A major clue as to how the Mana 850 is driven is most often missed, but to the discerning eye, the parking brake level, located on the left side, just behind the large round Sports Gear System cover, is quickly seen for what it is. When stopped, the rider simply pulls up the lever to activate the brake and releases it before starting the motorcycle.
The helmet/tool kit compartment is strategically located in front of the rider in the space sometimes reserved for a fuel tank. The compartment is quite large and was actually designed to hold a standard helmet. If not stuffed with a helmet, the compartment serves as secure luggage storage.
Out back, you'll find another trunk that can be opened electronically via the left handlebar switch. It can also be opened manually by inserting the key in the rear seat lock just below the taillight, flipping up the rear seat panel and accessing the recessed latch that opens the compartment. This bike also includes a third accessory travel trunk mounted up high on the rear of the bike that can be locked for security.
So where is the fuel tank? Well, the plastic tank resides discretely under the rider and passenger seats. Overall capacity is 4.10 gallons, including a reserve.
The seats themselves are comfortable enough for all-day rides and are in perfect condition. The handlebars are comfortable to grab and the bike offers a more upright riding position that tends to reduce fatigue. Everything is in excellent condition, from the grips to the windshield, and I'm thinking that some of the many buttons on the control panel have never even been pushed. You'll recall that this is a NEW bike!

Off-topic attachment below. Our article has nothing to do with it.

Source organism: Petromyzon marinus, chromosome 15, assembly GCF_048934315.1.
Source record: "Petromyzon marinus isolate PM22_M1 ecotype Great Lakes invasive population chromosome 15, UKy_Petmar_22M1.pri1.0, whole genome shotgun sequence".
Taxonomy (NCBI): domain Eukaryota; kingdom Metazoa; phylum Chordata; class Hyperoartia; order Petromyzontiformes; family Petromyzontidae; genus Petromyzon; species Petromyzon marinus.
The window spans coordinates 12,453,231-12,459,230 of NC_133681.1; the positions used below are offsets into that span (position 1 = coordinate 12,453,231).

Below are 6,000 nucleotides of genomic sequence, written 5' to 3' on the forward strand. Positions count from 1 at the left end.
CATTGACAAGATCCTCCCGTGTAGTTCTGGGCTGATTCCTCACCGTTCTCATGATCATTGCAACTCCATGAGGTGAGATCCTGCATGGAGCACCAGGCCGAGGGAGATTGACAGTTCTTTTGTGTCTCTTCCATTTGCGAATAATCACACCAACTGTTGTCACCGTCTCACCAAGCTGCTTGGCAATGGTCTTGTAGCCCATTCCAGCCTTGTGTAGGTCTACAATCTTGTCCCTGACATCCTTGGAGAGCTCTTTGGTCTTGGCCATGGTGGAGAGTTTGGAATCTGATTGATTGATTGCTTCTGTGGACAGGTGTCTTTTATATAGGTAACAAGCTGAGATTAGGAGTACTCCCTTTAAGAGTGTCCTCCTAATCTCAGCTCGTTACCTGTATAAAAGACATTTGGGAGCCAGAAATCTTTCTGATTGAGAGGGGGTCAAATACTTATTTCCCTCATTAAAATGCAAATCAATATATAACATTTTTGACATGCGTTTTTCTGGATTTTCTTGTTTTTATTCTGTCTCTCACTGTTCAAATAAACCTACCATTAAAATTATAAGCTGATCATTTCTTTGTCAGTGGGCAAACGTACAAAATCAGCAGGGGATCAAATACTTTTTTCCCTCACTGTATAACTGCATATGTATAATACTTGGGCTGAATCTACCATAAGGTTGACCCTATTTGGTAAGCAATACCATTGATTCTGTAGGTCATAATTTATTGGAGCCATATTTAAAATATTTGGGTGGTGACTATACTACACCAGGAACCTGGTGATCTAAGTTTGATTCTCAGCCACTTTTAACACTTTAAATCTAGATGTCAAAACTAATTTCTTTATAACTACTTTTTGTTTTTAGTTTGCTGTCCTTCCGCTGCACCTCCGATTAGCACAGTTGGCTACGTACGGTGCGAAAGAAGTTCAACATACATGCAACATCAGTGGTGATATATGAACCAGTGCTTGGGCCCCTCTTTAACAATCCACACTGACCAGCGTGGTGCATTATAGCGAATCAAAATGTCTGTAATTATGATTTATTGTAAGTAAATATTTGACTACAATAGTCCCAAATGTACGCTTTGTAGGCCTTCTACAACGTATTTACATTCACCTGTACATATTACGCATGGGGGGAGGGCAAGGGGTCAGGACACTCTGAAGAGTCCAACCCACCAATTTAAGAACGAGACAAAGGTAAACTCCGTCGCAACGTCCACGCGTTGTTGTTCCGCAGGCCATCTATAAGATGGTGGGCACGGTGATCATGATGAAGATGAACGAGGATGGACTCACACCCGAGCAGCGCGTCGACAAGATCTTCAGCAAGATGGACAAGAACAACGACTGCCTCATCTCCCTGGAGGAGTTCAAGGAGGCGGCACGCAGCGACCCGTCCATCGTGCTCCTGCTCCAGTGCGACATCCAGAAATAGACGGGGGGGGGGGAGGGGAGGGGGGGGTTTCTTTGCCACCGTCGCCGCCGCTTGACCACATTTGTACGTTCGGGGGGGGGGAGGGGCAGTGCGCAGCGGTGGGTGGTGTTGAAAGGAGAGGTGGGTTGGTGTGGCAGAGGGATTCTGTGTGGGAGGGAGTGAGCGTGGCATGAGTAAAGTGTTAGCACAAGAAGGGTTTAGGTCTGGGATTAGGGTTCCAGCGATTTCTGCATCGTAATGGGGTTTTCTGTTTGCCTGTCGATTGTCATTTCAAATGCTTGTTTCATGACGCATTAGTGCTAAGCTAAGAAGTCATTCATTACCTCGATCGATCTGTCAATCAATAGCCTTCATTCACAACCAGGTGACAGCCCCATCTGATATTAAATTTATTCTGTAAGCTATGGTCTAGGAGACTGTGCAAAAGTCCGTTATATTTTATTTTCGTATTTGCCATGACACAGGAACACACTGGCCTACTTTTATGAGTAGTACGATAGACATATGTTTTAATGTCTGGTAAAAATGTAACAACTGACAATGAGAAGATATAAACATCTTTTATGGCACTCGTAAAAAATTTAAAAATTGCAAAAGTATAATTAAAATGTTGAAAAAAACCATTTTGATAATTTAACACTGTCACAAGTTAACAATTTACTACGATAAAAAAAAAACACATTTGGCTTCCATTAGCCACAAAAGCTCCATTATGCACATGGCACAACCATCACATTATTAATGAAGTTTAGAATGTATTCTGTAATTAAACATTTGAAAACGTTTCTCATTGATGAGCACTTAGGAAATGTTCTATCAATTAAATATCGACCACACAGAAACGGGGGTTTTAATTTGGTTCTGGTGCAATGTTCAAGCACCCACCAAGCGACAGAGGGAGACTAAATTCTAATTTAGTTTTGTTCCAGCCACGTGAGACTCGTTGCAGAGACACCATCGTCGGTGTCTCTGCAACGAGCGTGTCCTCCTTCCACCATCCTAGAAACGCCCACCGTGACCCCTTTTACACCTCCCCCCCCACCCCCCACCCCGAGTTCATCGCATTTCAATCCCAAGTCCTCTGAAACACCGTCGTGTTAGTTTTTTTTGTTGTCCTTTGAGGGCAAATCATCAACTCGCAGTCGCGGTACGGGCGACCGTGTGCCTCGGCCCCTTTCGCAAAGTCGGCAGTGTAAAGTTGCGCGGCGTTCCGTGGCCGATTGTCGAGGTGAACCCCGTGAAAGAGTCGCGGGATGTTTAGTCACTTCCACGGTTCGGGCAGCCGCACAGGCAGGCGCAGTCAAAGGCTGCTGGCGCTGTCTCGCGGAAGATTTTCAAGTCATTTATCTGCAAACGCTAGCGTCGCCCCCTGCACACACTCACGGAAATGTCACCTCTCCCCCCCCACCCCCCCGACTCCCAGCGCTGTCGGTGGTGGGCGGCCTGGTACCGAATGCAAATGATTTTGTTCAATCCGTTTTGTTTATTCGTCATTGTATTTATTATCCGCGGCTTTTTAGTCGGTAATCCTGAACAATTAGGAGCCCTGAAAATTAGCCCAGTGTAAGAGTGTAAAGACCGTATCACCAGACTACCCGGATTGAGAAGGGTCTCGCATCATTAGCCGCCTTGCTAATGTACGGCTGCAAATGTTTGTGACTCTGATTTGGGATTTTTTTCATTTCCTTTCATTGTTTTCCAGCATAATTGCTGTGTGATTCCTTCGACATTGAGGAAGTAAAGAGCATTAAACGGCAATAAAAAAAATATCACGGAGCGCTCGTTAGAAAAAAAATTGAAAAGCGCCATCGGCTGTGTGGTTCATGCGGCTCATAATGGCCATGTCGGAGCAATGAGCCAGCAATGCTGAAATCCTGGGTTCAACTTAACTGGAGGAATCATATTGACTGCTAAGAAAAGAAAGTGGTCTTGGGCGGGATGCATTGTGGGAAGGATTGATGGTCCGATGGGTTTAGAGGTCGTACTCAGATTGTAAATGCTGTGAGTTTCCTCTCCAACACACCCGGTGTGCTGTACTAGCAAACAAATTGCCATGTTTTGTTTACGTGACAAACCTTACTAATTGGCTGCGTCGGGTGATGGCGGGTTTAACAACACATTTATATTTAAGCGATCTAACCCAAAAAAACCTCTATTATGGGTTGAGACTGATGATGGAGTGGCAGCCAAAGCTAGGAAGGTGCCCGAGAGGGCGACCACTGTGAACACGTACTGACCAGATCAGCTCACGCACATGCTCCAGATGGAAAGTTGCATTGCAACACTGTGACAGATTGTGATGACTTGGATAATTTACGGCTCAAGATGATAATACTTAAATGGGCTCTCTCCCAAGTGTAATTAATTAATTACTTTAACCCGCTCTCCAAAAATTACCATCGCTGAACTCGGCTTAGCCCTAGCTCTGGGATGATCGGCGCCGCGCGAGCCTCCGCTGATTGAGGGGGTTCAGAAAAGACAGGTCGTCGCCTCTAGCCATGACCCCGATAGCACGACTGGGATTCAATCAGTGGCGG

Controls are intuitive and follow this bikes easy-to-use theme. The large LCD Display, along with the speedometer is used to display the primary information to the rider. Most of the now-standard status and monitoring functions are available while a secondary menu allows some very specific information to be monitored or parameters to be adjusted.
Documentation includes user's manuals, warranty booklet, and maintenance information.
If you've been looking for just the right bike to cruise on this summer, consider this Aprilia Mana 850. It's incredibly easy to ride, powerful and fast, with a ton of state-of-the-art features that should cost thousands more. This one is essentially a new bike in every single way except for the name on the bill of sale. If you're new to motorcycling, this could be an ideal first bike, and it would make an outstanding commuter vehicle on nice days (pulling down some impressive fuel mileage too!). There's a surprising amount of storage on board, so you will never have to worry about what to bring. This is a new bike for the price of a used one and the time to act on it is now. Call today!